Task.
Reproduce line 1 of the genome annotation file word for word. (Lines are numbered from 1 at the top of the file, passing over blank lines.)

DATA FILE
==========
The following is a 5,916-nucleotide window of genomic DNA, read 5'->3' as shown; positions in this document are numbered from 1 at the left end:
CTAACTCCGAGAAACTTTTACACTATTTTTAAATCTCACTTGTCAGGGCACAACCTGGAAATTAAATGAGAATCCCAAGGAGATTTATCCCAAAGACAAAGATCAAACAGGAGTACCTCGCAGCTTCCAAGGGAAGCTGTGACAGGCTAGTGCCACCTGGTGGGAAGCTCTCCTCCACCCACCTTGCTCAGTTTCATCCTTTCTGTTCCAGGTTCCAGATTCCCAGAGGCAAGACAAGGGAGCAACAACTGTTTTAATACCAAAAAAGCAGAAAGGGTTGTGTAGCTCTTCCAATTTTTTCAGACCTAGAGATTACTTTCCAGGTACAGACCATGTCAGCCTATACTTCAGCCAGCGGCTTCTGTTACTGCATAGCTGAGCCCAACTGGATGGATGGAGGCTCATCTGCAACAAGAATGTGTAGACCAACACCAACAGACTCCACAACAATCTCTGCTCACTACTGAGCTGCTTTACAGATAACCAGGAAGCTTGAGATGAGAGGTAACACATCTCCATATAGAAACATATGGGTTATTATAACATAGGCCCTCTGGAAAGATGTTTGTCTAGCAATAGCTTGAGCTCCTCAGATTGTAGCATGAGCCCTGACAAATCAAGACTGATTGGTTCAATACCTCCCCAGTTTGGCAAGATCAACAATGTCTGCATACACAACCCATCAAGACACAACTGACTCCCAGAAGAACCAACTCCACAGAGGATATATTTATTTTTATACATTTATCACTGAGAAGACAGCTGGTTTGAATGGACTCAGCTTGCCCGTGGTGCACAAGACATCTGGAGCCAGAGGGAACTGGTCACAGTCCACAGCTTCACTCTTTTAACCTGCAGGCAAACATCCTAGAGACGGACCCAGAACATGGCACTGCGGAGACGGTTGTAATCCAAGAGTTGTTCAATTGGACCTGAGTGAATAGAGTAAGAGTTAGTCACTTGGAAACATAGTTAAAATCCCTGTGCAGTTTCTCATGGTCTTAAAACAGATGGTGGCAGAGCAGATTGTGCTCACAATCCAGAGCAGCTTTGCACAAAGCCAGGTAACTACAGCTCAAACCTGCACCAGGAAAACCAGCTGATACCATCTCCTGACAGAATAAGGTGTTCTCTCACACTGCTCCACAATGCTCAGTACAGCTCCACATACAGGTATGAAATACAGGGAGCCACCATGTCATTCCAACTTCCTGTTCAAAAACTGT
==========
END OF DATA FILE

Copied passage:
The following is a 5,916-nucleotide window of genomic DNA, read 5'->3' as shown; positions in this document are numbered from 1 at the left end: